Economics 119: Psychology and Economics

Economics 119: Psychology and Economics (Fall 2011, UC Berkeley). Instructor: Professor Daniel J. Acland. This course presents psychological and experimental economics research demonstrating departures from perfect rationality, self-interest, and other classical assumptions of economics and explores ways that these departures can be mathematically modeled and incorporated into mainstream positive and normative economics. The course will focus on the behavioral evidence itself, especially on specific formal assumptions that capture the findings in a way that can be incorporated into economics. The implications of these new assumptions for theoretical and empirical economics will be explored.

Lecture 03 - Endowment-Effect Rationality Violations, Reference Dependence in Consumer Markets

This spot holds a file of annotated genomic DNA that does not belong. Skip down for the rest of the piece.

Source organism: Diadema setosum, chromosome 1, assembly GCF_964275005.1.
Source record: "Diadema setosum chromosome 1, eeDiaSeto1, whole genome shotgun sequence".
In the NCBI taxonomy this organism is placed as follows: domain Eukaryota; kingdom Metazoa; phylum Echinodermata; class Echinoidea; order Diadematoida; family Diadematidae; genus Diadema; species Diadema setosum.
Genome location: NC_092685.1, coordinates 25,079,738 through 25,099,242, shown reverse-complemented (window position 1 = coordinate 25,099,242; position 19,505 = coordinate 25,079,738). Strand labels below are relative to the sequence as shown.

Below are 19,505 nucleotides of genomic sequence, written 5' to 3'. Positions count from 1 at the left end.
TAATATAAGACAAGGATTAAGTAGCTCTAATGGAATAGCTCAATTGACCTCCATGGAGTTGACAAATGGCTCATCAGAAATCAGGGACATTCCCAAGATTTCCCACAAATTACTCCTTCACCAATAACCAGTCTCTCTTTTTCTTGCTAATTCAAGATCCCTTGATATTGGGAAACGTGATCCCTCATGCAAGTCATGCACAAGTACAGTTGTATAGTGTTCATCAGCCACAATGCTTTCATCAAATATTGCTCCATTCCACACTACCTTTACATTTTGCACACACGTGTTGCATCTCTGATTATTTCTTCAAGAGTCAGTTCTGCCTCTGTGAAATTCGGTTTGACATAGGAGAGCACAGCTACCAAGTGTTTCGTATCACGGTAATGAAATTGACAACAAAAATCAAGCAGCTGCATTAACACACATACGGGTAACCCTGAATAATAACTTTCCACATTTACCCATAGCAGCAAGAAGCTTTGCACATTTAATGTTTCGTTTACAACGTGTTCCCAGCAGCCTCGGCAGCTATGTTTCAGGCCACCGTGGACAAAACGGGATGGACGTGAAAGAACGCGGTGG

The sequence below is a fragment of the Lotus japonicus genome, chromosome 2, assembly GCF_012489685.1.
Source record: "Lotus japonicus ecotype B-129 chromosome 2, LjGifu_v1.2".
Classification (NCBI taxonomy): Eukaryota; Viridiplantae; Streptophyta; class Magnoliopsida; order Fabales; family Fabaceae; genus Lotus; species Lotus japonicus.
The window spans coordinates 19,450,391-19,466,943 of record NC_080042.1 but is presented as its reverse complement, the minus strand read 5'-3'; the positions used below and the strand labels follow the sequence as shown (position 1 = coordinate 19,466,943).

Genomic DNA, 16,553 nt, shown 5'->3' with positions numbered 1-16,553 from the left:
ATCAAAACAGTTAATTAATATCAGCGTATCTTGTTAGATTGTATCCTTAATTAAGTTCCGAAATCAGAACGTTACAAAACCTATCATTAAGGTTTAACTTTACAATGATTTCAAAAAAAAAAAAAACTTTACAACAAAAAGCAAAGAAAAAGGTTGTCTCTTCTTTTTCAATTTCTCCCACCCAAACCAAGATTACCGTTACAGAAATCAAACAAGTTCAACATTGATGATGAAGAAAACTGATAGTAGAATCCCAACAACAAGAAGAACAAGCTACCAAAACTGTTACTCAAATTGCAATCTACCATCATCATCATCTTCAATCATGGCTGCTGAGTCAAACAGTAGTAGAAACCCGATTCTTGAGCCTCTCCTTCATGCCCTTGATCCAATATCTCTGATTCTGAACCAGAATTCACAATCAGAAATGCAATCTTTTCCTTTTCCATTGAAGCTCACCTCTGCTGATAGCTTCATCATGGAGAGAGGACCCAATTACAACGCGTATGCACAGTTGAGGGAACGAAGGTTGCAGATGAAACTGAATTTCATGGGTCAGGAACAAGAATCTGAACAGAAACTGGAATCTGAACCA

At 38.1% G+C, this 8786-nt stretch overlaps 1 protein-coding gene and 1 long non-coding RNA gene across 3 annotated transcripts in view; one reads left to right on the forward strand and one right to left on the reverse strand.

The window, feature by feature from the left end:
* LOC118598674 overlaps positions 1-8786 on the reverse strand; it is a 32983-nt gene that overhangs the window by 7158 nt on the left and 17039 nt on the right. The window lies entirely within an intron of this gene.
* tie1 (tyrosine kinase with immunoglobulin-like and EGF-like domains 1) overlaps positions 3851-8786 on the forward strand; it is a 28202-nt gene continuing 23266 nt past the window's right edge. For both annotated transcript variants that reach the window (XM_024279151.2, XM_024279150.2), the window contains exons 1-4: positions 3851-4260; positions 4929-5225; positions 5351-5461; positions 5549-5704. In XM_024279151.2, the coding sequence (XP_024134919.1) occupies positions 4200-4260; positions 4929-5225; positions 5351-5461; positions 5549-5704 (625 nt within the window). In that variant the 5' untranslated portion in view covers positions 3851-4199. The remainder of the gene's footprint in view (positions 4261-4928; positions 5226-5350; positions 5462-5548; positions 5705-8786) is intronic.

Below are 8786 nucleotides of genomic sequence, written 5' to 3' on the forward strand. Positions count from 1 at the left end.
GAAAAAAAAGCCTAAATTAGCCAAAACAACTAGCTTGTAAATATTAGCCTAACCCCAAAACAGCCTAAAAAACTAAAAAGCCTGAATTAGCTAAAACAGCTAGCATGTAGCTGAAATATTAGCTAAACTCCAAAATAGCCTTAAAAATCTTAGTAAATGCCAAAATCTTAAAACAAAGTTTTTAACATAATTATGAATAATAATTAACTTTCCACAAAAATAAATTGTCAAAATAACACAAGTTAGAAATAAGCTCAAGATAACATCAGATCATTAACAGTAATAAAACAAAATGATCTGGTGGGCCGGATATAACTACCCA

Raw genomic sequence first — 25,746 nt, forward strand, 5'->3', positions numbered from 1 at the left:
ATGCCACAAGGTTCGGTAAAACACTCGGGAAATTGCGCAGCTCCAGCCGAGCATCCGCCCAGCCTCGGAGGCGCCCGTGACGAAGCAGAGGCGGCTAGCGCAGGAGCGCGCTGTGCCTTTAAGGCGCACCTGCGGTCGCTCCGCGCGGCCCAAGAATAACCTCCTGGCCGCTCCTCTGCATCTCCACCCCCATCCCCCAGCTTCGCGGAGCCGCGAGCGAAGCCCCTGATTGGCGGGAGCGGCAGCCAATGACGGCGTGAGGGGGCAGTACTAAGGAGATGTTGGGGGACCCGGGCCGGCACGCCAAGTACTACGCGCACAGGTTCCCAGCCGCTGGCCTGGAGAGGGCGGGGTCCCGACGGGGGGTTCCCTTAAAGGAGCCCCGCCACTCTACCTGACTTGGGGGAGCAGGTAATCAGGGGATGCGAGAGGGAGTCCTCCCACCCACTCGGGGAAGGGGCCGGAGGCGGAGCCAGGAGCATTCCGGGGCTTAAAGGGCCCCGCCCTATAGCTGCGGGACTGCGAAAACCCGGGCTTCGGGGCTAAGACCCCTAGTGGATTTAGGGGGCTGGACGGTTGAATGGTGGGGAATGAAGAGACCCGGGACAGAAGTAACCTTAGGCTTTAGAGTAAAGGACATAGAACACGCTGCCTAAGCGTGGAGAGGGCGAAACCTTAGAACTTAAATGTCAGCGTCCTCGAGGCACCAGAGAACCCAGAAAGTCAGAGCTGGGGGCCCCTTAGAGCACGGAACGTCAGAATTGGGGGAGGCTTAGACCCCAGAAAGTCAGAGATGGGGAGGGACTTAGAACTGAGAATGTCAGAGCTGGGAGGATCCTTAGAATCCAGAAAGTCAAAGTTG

Lecture 04 - Applications of Reference Dependence
Lecture 05 - Reference Point Determination
Lecture 06 - Expected Utility Theory and Prospect Theory
Lecture 07 - Applications of Prospect Theory
Lecture 08 - Midterm Review
Lecture 09 - Exponential Discounting Anomalies
Lecture 10 - Quasi-Hyperbolic Discounting
Lecture 11 - Applications of the Beta-Delta Model
Lecture 12 - Anticipatory Utility
Lecture 13 - State-Dependent Preferences and Projection Bias
Lecture 14 - Applications of Projection Bias
Lecture 15 - Behavioral Economics and Public Policy, Part 1
Lecture 16 - Behavioral Economics and Public Policy, Part 2
Lecture 18 - Bayes's Rule
Lecture 19 - Quasi-Bayesian Modeling - Base-Rate Neglect
Lecture 20 - Belief in the Law of Small Numbers, and Overconfidence
Lecture 21 - The Charness-Rabin Model and Distributional Preferences
Lecture 22 - Distributional Preferences and Face-Saving Concerns
Lecture 23 - Intentions-Based Preferences & Behavioral Game Theory
Lecture 24 - Behavioral Game Theory
Lecture 25 - Behavioral Game Theory 2
Lecture 26 - Final Review